Abu Dhabi Police urged drivers to be cautious due to low visibility in high winds
The world's tallest building disappeared behind a grey layer of dust today as sandstorms that have swept the Middle East hit the United Arab Emirates, prompting weather and traffic warnings.
The 828-metre (2,716 ft, 6ins) Burj Khalifa, which towers over Dubai and is usually visible across the busy financial hub, retreated behind a curtain of airborne dirt that shrouded much of the country.
The UAE is just the latest country in the path of sandstorms that have smothered Iraq, Kuwait, Saudi Arabia, Iran and others in recent days, closing airports and schools and sending thousands to hospital with breathing problems.
Capital city Abu Dhabi's air quality index (AQI) soared into the "hazardous" zone overnight, according to waqi.info and the Plume pollution app.
The Middle East's sandstorms are becoming more frequent and intense, a trend associated with overgrazing and deforestation, overuse of river water and more dams.
Experts say the phenomenon could worsen as climate change warps regional weather patterns and drives desertification.
Emirati authorities issued a nationwide warning urging residents to remain vigilant.
"Abu Dhabi Police urges drivers to be cautious due to low visibility during high winds and dust," the police force tweeted, as residents took to social media to publish photos and videos.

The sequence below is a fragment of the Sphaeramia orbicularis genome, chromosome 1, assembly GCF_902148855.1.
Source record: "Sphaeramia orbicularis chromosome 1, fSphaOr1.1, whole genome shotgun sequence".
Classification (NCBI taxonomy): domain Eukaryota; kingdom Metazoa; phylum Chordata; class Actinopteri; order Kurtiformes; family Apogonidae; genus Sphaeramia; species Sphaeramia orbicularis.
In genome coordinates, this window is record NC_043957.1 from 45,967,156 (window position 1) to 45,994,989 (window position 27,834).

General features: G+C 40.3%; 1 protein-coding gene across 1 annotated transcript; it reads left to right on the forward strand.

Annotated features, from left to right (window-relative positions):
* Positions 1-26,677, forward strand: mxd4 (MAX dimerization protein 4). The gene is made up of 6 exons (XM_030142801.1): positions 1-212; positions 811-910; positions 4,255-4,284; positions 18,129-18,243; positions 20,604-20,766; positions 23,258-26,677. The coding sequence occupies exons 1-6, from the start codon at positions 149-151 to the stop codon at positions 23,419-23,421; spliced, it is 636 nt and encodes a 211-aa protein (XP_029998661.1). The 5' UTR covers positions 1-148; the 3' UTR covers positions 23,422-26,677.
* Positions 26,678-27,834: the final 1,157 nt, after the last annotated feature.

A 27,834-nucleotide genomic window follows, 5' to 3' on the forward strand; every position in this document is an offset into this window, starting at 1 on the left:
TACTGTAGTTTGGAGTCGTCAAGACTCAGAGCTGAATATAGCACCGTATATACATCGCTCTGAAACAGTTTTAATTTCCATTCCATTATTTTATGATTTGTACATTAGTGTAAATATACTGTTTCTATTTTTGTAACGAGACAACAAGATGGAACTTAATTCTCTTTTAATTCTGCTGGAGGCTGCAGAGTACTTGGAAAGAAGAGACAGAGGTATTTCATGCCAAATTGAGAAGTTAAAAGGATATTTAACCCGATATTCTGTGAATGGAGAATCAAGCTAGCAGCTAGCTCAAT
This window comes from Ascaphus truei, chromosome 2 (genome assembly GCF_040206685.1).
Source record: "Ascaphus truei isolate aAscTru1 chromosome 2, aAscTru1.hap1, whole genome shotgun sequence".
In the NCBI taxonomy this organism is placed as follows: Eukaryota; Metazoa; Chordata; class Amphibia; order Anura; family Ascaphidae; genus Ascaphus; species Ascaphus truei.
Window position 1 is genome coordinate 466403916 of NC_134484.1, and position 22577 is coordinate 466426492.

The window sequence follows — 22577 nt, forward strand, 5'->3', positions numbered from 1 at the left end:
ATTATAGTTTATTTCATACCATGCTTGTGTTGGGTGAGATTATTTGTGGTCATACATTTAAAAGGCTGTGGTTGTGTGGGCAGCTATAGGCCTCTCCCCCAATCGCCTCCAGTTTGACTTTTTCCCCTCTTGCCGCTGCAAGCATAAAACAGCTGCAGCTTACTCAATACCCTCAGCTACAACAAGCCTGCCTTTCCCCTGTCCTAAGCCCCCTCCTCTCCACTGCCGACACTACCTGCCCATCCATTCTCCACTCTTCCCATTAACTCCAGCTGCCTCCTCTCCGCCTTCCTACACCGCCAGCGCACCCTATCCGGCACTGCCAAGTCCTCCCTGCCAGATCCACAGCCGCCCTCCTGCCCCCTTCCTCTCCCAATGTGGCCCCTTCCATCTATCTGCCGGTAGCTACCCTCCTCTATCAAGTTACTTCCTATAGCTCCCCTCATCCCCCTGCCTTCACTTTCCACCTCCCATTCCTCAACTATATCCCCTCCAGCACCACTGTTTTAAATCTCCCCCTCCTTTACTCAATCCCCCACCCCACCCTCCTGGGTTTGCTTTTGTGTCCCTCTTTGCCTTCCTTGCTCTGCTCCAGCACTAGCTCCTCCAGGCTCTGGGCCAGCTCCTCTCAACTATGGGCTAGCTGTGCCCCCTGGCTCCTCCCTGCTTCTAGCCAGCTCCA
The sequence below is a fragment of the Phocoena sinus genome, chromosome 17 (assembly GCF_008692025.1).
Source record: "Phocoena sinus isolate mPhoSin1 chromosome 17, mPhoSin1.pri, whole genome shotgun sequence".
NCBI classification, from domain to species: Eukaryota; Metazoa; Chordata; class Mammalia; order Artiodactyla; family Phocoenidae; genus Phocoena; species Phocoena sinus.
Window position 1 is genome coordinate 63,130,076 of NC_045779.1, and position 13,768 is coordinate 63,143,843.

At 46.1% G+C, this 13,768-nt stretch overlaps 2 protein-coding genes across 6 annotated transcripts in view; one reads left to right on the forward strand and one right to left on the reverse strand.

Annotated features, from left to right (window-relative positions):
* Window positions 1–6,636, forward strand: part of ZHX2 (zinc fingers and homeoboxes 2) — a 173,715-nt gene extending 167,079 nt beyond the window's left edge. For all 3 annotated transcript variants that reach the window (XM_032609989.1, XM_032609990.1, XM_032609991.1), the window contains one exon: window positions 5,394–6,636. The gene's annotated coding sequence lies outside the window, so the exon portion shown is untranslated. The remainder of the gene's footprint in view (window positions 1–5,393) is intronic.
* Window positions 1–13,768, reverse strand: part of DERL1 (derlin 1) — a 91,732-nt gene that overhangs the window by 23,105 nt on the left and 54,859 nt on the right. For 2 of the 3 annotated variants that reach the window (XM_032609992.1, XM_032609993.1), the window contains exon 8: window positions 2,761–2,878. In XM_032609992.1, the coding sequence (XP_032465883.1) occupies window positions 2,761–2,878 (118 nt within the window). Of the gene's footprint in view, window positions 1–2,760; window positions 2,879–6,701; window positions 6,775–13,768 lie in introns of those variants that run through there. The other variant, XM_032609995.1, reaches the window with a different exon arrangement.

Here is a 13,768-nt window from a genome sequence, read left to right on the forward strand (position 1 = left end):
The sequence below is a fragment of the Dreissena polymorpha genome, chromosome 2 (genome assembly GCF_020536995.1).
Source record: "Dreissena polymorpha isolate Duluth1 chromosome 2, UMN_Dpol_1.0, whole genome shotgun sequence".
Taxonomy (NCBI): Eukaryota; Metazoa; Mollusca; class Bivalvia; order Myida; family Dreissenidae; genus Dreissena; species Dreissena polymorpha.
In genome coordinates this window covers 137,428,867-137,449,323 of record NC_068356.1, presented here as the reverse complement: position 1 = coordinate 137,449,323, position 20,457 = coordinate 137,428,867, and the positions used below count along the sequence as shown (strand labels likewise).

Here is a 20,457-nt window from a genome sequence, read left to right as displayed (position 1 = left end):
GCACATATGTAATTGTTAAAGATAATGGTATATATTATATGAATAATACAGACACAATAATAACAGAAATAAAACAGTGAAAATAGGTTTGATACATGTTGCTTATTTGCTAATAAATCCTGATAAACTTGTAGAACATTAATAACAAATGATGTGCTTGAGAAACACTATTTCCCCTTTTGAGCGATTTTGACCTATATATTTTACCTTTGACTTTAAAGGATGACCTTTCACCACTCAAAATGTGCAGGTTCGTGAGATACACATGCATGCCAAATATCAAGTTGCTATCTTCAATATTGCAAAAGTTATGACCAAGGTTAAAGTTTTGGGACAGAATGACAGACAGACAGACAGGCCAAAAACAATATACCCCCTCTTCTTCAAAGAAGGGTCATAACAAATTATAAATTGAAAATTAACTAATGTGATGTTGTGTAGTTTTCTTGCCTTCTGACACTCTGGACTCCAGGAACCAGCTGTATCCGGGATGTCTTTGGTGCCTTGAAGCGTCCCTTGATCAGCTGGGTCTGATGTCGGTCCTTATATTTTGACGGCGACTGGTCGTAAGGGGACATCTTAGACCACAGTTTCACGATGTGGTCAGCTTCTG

"Please do not be distracted by taking any videos or using your phone," it added.
- 'Hazardous weather' -
A National Center for Meteorology graphic showed nearly all the country covered by the storm, with the warning: "Be on the alert: hazardous weather events are expected."
Winds with speeds up to 40 kilometres (25 miles) per hour are blowing the dust, it said, reducing visibility in some areas to less than 2,000 metres (2,200 yards).
However, a Dubai airports spokesman said there was no impact on air traffic. Weather conditions were expected to remain the same for the next few days.
In neighbouring Saudi Arabia, badly hit on Tuesday, conditions eased in the capital Riyadh on Wednesday but continued to restrict visibility in the city centre.
Emergency rooms in Riyadh hospitals received some 1,285 people suffering from respiratory problems over 24 hours from the sandstorm, the state-run Al-Ekhbariya channel reported late on Tuesday.
The Saudi national weather centre reported that dust was also affecting visibility in the west and south, specifically in Assir, Najran, Hael and Medina provinces. Medina is home to Medina city, the second-holiest city in Islam.
The centre predicted another sandstorm would arrive in the kingdom by Sunday.
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